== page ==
Buying - Hiring Process and Pay
Our contacts say that the interview makes or breaks prospective buyers. Because most employees will begin as associate or assistant buyers, a good rapport with the senior buyer is crucial. One contact in the field says he looks for the following when hiring an assistant: "I want someone who is smart. This person doesn't need to know everything, but they must be able to learn and to learn quickly. I want someone who takes notes. It's no good telling someone a piece of information only to have him come back a few hours later unable to remember it. Write it down!"
The number of interviews for any buying position will depend on several factors: experience level, job title, and the interviewer's impression of the candidate, among others. Because buying is often quantitative in nature, interviewees should expect to receive math problems. "Don't be afraid if you can't do the problem in your head," reveals a source. "My company hired one woman after she explained she wasn't very good at math and pulled out a calculator. As you can see, the ability to think on one's feet is essential." Of course, traditional analytical and "fit" questions also apply. Explains another insider, "I always ask my applicants, 'What is the toughest decision you have ever had to make?' I don't care very much about the answer, but I do watch to see how they react, how they think things through." ~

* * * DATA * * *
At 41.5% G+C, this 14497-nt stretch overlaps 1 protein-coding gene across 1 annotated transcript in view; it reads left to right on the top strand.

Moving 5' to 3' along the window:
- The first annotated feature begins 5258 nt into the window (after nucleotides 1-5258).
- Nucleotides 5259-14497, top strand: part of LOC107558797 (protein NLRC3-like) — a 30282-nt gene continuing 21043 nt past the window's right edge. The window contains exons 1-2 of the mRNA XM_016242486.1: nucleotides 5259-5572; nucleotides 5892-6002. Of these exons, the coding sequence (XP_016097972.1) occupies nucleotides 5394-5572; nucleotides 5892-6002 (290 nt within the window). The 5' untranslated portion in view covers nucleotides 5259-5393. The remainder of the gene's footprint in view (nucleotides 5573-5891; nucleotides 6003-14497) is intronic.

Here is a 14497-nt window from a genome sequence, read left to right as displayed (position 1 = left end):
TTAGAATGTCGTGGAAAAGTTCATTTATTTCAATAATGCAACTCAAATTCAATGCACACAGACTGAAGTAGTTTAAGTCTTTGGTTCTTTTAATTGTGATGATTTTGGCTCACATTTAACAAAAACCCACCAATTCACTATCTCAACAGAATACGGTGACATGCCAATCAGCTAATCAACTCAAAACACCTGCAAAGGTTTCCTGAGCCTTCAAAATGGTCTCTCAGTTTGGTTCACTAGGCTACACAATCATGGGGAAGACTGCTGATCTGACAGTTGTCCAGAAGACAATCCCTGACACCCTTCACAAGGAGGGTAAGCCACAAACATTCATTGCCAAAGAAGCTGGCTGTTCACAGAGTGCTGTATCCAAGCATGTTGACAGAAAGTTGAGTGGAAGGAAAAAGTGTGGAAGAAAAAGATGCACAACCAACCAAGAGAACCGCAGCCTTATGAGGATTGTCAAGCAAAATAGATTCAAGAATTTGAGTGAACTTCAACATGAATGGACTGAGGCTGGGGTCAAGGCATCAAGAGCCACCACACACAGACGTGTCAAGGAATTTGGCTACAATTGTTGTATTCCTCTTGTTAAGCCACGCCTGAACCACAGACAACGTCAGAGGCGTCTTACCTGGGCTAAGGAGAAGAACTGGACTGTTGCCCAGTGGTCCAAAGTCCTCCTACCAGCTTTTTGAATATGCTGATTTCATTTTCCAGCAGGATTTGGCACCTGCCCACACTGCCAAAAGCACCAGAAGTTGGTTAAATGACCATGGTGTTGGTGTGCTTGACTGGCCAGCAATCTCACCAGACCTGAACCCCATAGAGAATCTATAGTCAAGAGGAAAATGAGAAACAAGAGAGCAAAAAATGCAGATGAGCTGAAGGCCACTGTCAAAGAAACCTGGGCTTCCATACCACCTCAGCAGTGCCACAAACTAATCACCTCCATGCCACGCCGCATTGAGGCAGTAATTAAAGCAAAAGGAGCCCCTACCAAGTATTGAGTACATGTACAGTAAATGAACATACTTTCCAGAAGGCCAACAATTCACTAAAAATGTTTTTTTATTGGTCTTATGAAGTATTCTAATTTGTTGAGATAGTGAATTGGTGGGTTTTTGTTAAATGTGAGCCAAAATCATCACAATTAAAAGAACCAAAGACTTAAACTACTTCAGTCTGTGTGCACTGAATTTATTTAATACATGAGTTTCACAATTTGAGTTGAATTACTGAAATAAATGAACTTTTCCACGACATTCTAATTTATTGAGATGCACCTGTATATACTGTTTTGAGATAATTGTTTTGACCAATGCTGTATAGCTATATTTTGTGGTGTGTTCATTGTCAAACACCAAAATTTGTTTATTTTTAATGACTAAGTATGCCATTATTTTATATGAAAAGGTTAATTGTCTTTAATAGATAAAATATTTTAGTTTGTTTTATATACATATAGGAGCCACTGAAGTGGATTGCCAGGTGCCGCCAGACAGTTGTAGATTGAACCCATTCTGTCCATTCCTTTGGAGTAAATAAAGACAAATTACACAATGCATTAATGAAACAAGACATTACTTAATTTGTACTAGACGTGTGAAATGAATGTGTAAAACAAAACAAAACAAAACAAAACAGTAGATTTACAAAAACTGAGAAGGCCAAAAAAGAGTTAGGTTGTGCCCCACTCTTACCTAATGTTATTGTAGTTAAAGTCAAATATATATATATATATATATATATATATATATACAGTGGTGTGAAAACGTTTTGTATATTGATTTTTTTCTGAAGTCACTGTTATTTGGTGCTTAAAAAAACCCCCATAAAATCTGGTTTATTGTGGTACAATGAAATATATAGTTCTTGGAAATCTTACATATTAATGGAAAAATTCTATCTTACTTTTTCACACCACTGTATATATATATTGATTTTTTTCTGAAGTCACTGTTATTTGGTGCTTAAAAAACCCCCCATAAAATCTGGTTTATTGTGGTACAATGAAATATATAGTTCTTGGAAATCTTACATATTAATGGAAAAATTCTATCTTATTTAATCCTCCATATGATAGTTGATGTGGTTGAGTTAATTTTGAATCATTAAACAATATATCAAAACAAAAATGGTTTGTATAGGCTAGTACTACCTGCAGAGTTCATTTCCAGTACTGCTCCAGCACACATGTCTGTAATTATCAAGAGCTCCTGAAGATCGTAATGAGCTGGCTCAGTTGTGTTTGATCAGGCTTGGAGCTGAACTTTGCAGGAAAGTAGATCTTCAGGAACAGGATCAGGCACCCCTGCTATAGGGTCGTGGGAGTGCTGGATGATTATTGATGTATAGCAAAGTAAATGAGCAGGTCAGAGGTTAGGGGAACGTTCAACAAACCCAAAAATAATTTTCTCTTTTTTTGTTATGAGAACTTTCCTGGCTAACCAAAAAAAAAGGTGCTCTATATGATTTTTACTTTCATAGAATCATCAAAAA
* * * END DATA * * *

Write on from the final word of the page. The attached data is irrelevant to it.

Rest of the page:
Pay and Perks
A buyer's salary will range depending upon experience level, company, product category, and location. In New York, a seasoned worker may earn $60,000 to $80,000, while a first-time buyer may only make $50,000. Outside of "the fashion capital of the world," however, buyer salaries may be substantially lower. Perks in buying are often generous. One insider claims he receives "company discounts of 50 percent (and even more at warehouse sales), as well as free watches, umbrellas, and other accessories."